By: Barry Marshall, OYC Fleet Administrator
In 2008-9, a group of OYC members built four Optimist sailboats, known as Optis, to use for teaching young people to sail. This very successful program is still operating today. Soon afterward, a Sunfish was donated to the OYC for teaching older aspiring sailors. Today, the OYC has six Sunfish plus the original four Optis. All are used in the “Learn to Sail” programs held in June or July each year.
Young and beginner sailors have one thing in common. They must learn to steer, stop, and dock their boats, particularly in windy conditions. This results in the need to closely monitor the condition of the boats and make any necessary repairs to keep them safe and fun to sail.
Following a late 2022 survey, it was decided that a comprehensive repair and maintenance program for the Sunfish fleet was urgently required. Some of the boats had damage that needed immediate attention to make them look good, but more importantly to ensure they were safe to sail.
An appeal for help was posted on Nabr, and 18 people responded. My sincere thanks go to them all. Without their support, coping with the nature, diversity, and volume of the work would have been a major task. In the end, we completed everything that needed to be done in just six weeks!
The project was divided into four areas to make it more efficient and easier to manage. These were:
1) Rebuild the dock box which houses the masts, sails, rudders, and dagger boards for each Sunfish. The one in use had served its purpose well. Because of its location on A-dock at the Marina, it had suffered the ravages of sun, wind, and bad weather. It definitely needed to be replaced.
2) Repair, sand, and varnish the dagger boards and rudders to prevent further deterioration.
3) Repair and or replace missing or damaged items on the boats, plus fixing holes and damaged areas on the hulls. In some cases, the holes had allowed a considerable amount of water to get into the hulls, causing internal wooden components to rot and disintegrate.
4) Lastly, four of the boats were completely repainted and striped.
The leaders of the tasks were Bob Burgess, Joe Minoski and Mark Richert.
Bob Burgess: Ably assisted by Paul Hotz, Bob led the repair and maintenance work on the boats themselves. Bob is a master of this type of work and an inspiration to the rest of the team composed of Buzz Savage, Dave Malcolm, Joe Vaites, Fred Levine, and Kevin Sheehan. I provided our gar-age and courtyard area for the work. It proved to be very suitable. It was also close to our fridge, which served to quench our thirst at the end of dusty and solvent-filled afternoons.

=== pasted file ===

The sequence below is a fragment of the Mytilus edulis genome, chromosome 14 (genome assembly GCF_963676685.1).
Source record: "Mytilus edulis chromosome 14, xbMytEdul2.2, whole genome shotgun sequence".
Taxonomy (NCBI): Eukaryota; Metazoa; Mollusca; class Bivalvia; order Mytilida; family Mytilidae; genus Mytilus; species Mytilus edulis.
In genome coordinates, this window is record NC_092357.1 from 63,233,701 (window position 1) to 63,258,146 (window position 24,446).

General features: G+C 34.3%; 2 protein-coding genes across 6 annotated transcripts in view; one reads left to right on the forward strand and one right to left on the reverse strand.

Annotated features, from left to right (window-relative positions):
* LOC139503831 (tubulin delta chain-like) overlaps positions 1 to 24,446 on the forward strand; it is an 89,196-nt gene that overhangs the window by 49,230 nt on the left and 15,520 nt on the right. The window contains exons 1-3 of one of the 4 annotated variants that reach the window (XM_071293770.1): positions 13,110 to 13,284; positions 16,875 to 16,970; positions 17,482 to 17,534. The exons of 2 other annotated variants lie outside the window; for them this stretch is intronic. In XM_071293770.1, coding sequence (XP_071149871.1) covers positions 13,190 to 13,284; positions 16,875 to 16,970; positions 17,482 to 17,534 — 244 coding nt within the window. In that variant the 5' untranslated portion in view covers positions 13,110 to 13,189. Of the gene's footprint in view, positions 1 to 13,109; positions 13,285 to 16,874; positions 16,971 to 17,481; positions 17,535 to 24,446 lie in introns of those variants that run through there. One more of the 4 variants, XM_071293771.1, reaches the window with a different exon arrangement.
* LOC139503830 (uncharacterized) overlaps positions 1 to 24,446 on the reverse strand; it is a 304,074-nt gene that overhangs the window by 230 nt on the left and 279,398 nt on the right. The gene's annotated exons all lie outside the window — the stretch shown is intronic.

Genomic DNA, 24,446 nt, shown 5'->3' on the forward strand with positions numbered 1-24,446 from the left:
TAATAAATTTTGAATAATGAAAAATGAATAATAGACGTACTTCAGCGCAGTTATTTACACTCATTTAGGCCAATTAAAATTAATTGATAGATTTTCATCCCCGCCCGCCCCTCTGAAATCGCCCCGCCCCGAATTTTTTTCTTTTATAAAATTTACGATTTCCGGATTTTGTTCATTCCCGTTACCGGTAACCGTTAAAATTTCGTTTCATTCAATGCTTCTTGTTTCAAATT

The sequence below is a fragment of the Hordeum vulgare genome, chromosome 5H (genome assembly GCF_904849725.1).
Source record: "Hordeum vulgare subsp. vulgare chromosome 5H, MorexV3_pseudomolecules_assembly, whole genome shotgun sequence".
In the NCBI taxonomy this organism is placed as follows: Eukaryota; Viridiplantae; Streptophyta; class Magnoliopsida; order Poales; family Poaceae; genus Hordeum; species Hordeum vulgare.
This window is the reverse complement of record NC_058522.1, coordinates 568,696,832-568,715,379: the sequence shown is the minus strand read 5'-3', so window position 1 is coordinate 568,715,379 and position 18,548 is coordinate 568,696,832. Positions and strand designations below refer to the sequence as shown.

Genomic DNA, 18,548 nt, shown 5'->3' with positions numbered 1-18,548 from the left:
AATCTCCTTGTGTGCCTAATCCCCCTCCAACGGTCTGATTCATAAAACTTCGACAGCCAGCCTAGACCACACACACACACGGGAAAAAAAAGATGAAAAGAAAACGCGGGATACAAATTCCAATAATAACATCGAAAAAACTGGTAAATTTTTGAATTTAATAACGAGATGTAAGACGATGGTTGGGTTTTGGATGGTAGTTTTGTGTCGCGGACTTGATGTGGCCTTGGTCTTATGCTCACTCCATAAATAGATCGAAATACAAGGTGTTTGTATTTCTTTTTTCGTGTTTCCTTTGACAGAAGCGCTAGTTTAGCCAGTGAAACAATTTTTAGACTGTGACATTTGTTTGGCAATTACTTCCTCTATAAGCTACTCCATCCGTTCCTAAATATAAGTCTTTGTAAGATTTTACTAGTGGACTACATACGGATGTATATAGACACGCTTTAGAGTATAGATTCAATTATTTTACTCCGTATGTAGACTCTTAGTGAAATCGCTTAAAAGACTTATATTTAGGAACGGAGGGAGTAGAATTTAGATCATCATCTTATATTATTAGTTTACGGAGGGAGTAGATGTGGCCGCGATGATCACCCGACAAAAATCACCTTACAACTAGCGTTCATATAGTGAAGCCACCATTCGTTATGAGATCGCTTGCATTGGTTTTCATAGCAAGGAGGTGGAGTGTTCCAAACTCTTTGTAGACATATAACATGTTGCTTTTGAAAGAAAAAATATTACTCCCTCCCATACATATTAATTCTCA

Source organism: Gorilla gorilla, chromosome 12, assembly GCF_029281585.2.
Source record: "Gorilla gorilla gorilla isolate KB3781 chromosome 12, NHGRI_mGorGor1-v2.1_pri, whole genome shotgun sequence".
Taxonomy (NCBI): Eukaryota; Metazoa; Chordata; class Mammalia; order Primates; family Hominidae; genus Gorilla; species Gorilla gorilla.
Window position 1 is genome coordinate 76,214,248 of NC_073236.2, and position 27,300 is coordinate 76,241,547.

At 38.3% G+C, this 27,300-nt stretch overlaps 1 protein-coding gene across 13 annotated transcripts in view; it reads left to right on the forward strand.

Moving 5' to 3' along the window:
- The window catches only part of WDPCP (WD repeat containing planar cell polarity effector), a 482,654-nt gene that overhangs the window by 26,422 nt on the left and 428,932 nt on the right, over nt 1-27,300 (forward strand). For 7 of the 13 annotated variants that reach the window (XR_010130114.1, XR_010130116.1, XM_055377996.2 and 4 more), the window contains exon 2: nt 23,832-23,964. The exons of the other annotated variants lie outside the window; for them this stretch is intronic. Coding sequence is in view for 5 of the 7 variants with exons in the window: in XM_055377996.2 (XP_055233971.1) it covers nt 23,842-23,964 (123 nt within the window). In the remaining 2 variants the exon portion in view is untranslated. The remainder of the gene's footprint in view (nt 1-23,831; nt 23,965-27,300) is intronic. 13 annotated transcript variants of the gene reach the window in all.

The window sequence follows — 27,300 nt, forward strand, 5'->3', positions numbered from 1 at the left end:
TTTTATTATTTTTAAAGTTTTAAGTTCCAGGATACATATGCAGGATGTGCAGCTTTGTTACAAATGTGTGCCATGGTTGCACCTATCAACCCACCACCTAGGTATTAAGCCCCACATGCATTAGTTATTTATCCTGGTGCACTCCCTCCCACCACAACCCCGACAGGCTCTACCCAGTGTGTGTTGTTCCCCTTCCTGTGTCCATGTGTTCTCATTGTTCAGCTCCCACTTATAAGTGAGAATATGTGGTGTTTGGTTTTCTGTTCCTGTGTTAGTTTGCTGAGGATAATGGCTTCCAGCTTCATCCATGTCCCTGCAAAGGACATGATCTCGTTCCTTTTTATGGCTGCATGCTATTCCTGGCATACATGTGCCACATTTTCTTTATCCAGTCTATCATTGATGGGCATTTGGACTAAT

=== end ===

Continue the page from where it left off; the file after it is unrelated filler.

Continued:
Joe Minoski: Joe designed and built a new dock box with support from Dave Chiasson, Kevin Sheehan, Mike McGauvran, and Bob Fatscher. This turned out to be a very challenging job, as it essentially required the box to be built from entirely new components. By good fortune, a new resident, Dave Whitten, arranged for all the external lumber to be donated by the company he worked for. This material had been thermally treated and should result in a 20-year service life. Thank you, Dave!
Mark Rickert: Mark, with support from Kevin Sheehan, did a wonderful job rejuvenating and repairing the rudders and dagger boards. They now look brand new.
The OYC plans to build a new storage area for its fleet of Optis and Sunfish just below Dockside on the way down to the Marina. This will be a great improvement, because all the “teaching” boats will be in one location and better protected from the weather. The completion date is currently not available.
The whole project emphasized again how strong volunteerism is within the community and the OYC. All who participated enjoyed the work and camara-derie and are proud of the results they achieved.